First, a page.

First Grade: Round Two

Somehow, it was the first day of school, and now we’re 15% of the way through this year. It’s weird how fast time has passed this year.

I think my management has gotten a lot better this year – we started teaching routines on day one and I’ve been trying my hardest to stick to them. Lining up the same way every day, moving to the carpet the same way every day, moving centers the same way, doing bulldog bucks at the same times and for the same things, that kind of thing.

I’ve been working on cracking down on the little things, so that my students won’t get the idea that they can get away with little things and move on to big things. For instance, I’ve been giving a lot more consequences for talking out of turn, calling out, and getting out of seats without permission. Hopefully, that’s going to give my students the idea that they can’t get away with anything, and prevent bigger issues like hitting and kicking. I’ve also switched from using a clip chart in the classroom to using a clip stick that I carry with me everywhere. Last year, I would need to give consequences at recess or in the hallway, but I had a hard time maintaining that consistency between the classroom and the rest of the school.

I’m also proud that I’ve been able to make rewards consistent for my students. I’ve been awarding bulldog bucks on ClassDojo for attendance, morning behavior, lunchtime behavior, and afternoon behavior. At the end of the week, students who have 15 or more bulldog bucks get a special treat. The treat changes week to week, but I’ve made sure that it happens every week.

Academics are also playing out a¬†differently this year. I’m writing ELA plans, for one, and my teammate is writing math and science. Last year, it was the reverse. My principal wants us to use Saxon Phonics, but there wasn’t any money to pay for the refill kit, so I’ve been trying to make do with the parts I have left from last year. I really like Saxon and I think it helps tremendously with reading, but it’s a puzzle to teach when you don’t have the resources. We also had this issue with out reading curriculum – our school was supposed to be getting Wonders, but we didn’t have it for the first month of school. Now, Wonders has arrived, but we don’t have any teacher books and we don’t have any kind of training in how to teach it, so everyone’s hesitant to use it.

For the first month or so, I was just using EngageNY’s Listening and Learning strand and doing read-alouds of fables, then fairytales. I think my kids liked it, but my teammate and I were concerned that we were doing them a disservice by not putting more text in their hands – tasking them with actually decoding words on their own. This week, we went back to using Journey’s, which is the reading comprehension curriculum that my school has been using for years. I’m not a huge fan of Journey’s, but it’s what we have, and it’s been working okay. This was my first time using the assessments from Journey’s – last year, my teammate planned ELA and made the assessments, but I thought we’d give the curriculum ones a try. Looking at the assessment, I thought that it might not be rigorous enough, but it was a pretty reasonable bell curve for my students grades.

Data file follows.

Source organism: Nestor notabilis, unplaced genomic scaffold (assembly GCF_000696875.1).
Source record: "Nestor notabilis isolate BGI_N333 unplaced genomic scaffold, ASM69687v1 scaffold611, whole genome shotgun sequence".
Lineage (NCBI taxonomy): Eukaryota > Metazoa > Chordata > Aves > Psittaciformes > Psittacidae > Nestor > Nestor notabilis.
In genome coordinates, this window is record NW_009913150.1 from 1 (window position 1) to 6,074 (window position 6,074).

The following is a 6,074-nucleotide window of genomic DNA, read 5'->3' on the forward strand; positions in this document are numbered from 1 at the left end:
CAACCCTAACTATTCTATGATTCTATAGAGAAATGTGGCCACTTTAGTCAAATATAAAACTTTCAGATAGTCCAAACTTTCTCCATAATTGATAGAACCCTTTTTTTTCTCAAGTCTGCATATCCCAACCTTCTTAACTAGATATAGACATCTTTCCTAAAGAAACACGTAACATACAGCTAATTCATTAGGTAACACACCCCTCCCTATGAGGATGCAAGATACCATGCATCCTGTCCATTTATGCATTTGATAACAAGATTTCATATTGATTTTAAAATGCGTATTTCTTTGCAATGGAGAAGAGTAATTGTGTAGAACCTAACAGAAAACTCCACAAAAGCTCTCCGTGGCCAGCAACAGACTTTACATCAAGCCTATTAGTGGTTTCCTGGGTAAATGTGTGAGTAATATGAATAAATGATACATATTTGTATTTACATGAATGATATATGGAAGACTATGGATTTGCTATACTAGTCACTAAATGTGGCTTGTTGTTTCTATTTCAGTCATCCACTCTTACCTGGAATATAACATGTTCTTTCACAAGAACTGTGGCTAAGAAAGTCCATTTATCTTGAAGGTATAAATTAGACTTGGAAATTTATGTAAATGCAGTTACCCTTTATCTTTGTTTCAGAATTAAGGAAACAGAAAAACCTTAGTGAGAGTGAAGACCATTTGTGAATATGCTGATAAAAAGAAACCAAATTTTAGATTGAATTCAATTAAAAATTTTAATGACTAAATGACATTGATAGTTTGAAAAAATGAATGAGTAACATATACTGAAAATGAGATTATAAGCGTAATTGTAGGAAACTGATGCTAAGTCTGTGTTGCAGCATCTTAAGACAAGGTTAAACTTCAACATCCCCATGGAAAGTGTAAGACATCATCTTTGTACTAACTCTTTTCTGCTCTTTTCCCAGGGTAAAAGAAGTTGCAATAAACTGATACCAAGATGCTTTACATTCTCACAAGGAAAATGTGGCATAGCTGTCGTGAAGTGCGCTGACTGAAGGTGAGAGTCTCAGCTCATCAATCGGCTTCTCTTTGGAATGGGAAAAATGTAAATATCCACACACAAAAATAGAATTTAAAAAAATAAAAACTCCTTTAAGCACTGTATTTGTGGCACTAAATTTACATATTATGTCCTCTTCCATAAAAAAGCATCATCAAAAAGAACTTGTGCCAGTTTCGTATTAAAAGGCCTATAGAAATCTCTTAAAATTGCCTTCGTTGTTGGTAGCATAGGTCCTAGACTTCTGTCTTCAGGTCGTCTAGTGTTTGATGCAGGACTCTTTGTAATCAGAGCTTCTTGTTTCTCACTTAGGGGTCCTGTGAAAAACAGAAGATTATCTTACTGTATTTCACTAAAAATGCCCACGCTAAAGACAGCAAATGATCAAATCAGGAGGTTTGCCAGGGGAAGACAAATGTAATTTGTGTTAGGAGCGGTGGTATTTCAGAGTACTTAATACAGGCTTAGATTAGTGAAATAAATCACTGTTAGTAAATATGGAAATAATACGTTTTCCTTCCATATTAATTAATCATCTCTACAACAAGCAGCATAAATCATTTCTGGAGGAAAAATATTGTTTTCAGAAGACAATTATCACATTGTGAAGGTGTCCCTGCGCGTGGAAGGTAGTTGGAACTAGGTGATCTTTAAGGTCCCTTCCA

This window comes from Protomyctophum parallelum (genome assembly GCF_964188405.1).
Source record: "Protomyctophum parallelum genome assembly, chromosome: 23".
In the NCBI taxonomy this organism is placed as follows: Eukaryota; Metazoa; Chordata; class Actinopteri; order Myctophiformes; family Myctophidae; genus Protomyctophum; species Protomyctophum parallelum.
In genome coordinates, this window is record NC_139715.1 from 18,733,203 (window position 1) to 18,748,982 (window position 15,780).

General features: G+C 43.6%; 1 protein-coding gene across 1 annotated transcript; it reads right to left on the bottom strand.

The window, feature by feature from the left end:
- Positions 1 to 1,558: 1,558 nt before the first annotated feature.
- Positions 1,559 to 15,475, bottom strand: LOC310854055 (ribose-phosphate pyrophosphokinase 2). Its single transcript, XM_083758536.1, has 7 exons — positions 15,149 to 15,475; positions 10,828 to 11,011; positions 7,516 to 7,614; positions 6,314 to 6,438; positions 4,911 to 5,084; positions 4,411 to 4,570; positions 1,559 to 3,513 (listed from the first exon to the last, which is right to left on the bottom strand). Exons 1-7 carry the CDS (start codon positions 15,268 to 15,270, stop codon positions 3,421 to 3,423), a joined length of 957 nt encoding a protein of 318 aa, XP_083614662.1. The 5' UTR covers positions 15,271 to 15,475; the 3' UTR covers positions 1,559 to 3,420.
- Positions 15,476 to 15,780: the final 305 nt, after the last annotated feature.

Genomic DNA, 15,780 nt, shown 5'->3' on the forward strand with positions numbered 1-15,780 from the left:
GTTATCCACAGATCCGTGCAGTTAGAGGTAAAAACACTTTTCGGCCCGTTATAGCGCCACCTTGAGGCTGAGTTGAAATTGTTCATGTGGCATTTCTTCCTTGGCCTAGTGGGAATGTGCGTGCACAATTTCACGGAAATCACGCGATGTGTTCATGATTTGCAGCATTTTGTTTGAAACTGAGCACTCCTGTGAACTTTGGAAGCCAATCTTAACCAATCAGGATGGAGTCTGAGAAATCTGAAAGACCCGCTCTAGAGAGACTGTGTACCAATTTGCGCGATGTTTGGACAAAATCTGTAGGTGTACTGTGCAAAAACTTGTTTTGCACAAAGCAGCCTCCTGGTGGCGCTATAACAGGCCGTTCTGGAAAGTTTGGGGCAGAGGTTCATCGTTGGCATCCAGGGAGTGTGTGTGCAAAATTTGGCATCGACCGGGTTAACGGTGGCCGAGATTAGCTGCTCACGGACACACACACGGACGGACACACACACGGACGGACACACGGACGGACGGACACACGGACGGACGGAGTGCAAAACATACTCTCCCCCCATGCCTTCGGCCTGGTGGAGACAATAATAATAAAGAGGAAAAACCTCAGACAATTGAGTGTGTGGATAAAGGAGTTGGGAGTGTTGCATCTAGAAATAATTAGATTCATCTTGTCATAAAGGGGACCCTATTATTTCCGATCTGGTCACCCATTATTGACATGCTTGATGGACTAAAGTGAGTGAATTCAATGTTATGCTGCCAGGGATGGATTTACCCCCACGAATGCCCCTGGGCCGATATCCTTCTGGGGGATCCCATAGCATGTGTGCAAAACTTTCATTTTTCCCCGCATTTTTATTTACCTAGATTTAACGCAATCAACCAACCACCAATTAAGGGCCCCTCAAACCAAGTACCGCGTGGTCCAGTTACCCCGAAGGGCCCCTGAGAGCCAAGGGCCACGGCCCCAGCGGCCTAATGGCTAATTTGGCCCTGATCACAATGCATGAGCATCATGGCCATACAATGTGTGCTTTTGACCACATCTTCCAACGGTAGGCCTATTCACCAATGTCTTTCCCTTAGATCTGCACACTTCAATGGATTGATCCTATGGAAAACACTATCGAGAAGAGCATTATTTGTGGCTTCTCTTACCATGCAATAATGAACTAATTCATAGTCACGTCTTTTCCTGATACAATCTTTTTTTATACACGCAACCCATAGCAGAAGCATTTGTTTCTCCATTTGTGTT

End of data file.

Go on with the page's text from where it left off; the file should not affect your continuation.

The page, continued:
Our schedule changed this year, so that we’re doing centers in the afternoon, right before math. Our math block is shorter this year, and I’m worried that we’re not fitting enough in, and that our students are going to fall behind in math. I’m also concerned that we’re not incorporating enough spiral review into our lessons. Our curriculum, GoMath! doesn’t really have any spiral review, and I think it’s really important, but it also feels like we just don’t have time. I’m also worried that we’re not pushing our students to higher order thinking enough. At first, I was trying to work those in through my math meeting routine, but that took 15 minutes – it wasn’t working to do math meeting and then keep my kids on the carpet for our math lesson – it’s way too much time for first graders to sit still on the carpet. I’m still not sure how to make that it happen.

It’s funny – I’ve had a couple days this week where I felt like I was right back where I was last year. When I’m writing all of this out, taking the time to think and reflect about it, it does feel like I’ve made progress. It’s helpful, I think, to consider that progress when it feels like you aren’t moving forward fast enough.

And, because I am a total cornball, here is the song lyric that comes to mind in this situation.

“Look at where you are
“Look at where you started”